When a suburban mother got a red-light ticket in her mailbox last fall, she knew that the citation had to be a mistake, and with the help of NBC 5 Responds, she was able to contest it, and to win.
The citation that arrived in Sherri Eggett’s mailbox in the fall of 2020 just had to be a mistake, she says. The date of the violation at a red light on South Archer Avenue was dated in Sept. 2020, when she was 36 weeks pregnant and at home in Naperville, on full lockdown.
“I was not at that intersection in the city,” she says. “My doctor told me not to go to work, if I could avoid it. Even my parents couldn’t visit.”
Eggett says she couldn’t have been in the car caught on-camera in the violation. The car in the violation photograph was clearly an Audi Q7, but Eggett drives a GMC Acadia.
With that glaring mistake at the center of the violation, Eggett says she did not worry much about the fine. And at just about 7 months pregnant, also did not contemplate trying to contest the ticket in-person.
“And so I definitely wasn't going to go to a courthouse, with COVID, and all that,” she told NBC5 Responds. “Definitely wasn't going to court over this thing that I didn't even do.”
Eggett says when she contested the ticket by mail, she explained that the car in the violation was not hers, and the plate on that car was different than her plate by one letter: Sherri’s starts with “BM” and the Audi’s is “BW.” She says she thought that would end this episode.
She was wrong.
“My mom saw a report you guys had done with someone in a very similar situation where the plate's M and the W were flip-flopped,” she says, which is why she reached out to NBC5 Responds.
That someone in a very similar situation was Greg Landgraf, of Gurnee, whose story aired on NBC5 Responds last spring.
“Nobody at the City of Chicago or finance division was able to do anything or willing to do anything about it,” Greg said, of the “M” and “W” issue that landed him a red light violation for a car he never owned, connected to a license plate he had recently retired.
Chicago Attorney Jacie Zolna says cases like Sherri Eggett’s and Greg Landgraf’s should never happen, given how the Illinois Vehicle Code was designed, for decades.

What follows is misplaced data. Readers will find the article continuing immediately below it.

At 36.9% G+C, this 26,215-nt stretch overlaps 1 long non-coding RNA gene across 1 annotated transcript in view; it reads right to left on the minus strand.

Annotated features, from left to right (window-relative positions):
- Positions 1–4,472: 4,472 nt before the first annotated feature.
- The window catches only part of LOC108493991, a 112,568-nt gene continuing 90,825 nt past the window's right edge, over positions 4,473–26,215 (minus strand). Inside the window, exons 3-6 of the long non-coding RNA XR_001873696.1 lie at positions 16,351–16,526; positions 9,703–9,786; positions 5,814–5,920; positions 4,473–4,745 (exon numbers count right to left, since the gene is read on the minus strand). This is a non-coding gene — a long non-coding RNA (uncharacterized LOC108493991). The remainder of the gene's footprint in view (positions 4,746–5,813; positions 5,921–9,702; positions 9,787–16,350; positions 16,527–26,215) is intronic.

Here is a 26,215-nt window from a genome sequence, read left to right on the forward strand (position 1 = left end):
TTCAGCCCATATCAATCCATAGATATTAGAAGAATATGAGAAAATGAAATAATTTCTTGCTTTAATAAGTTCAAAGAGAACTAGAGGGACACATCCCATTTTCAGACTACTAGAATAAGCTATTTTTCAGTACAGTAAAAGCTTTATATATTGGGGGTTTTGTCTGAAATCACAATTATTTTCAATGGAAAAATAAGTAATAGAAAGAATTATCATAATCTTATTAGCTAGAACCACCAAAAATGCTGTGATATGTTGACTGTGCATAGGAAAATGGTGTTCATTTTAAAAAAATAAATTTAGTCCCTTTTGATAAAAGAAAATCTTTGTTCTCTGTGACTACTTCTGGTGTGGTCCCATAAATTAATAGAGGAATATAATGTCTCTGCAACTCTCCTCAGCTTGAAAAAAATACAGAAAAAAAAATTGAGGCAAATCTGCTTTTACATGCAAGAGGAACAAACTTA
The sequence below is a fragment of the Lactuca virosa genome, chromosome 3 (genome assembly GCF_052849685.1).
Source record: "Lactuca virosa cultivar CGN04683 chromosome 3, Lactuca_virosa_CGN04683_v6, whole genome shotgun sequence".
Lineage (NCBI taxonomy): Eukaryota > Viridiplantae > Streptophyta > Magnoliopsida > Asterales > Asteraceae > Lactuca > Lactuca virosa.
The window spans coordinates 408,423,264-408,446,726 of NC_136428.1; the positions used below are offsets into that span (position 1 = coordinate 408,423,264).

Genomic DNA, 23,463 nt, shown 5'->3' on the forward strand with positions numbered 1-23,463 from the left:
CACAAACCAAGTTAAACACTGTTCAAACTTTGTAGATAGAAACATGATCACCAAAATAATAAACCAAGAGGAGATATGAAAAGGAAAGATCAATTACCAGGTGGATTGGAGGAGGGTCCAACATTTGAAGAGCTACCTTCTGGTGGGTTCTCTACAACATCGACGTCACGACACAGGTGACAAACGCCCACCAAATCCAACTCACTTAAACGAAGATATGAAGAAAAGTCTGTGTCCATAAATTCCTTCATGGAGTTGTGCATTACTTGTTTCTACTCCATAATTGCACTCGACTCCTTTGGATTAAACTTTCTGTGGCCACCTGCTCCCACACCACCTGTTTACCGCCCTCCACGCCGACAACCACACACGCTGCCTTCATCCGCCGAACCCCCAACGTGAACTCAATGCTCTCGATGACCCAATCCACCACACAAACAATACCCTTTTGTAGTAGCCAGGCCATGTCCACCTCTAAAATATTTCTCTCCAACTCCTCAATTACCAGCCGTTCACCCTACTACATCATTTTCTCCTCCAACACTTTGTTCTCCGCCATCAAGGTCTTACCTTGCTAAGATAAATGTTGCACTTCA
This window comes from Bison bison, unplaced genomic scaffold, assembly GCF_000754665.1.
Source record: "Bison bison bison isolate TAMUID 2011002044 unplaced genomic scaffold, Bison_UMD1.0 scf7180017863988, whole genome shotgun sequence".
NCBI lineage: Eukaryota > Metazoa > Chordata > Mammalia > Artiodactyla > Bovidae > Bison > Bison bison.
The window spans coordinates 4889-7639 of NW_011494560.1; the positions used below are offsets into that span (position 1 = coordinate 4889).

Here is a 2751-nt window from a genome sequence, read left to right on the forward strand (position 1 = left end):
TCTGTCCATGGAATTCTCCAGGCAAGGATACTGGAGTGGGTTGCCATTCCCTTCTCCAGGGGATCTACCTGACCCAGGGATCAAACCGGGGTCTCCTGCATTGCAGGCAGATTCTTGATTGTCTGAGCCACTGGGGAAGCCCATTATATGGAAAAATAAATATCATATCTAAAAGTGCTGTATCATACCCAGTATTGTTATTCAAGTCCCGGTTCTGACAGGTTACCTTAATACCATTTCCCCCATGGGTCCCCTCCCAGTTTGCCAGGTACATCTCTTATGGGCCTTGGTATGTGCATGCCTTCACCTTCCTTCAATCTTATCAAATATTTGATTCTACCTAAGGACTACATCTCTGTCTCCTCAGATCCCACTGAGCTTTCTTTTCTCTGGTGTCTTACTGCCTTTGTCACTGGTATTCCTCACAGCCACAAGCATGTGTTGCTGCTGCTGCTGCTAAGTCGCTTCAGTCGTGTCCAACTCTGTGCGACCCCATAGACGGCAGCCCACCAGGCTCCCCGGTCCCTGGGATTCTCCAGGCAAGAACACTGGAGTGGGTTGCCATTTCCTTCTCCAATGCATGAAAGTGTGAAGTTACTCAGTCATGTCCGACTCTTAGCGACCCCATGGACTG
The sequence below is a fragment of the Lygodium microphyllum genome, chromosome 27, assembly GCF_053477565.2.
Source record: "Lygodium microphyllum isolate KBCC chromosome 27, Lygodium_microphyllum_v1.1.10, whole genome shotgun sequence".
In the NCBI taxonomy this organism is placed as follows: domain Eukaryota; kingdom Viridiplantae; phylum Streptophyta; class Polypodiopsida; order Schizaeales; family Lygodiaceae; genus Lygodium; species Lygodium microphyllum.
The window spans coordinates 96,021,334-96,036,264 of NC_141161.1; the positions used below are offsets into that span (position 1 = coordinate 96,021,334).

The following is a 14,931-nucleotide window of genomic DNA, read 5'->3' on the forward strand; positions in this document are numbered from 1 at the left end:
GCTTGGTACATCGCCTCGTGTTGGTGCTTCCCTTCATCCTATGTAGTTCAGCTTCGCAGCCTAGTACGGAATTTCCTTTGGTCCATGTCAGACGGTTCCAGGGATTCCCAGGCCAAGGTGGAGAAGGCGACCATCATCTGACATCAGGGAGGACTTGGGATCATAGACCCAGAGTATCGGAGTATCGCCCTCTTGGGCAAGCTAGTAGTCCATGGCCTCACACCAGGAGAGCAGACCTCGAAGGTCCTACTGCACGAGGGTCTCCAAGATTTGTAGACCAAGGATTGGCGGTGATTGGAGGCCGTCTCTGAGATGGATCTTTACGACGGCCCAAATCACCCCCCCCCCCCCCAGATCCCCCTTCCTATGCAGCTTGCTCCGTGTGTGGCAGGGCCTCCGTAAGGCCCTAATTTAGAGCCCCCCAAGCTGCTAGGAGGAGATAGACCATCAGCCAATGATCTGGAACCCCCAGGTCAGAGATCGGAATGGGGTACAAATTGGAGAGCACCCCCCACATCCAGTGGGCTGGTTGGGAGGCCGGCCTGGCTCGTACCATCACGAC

“If a license plate doesn’t match the make/model of the vehicle, you’re not supposed to issue that ticket, because obviously the plate was wrong- or, in this case, misread,” Zolna said.
But instead of adhering to that requirement, Zolna says, the City sought a change in that part of the law from the Illinois General Assembly. And in 2019, that’s what they got.
The code originally required both the vehicle make and registration number to be included on a violation ticket, to protect drivers from possible errors. Newly revised, the code now allows ticket-issuers to include just one identifier.
We asked the three state lawmakers who authored the revision why the loosening of the law was necessary. State Sen. Omar Aquino and State Rep. Jay Hoffman did not comment.
State Sen. Ram Villivalam did respond to our questions, saying the change was intended to "improve accuracy and efficiency."
Villivalam says he not part of the initial deliberations that led to the revision of that portion of the Illinois Vehicle Code.
Which leads directly back to Naperville, and the driver who thought a ticket so blatantly wrong, the City would easily correct this red light camera mistake.
“It's upsetting to think that other people who might not have the resources just get scared into paying fines that they shouldn't have to pay,” Eggett said.
The City never located the rightful owner of the Audi Q7 in that red-light violation, but NBC5 Responds did. The Black Q7 SUV that appeared in the red-light violation was owned by a suburban dealership, which says it was never ticketed.
After we flagged the error, and with help of the Illinois Secretary of State’s office, Eggett’s ticket was wiped out.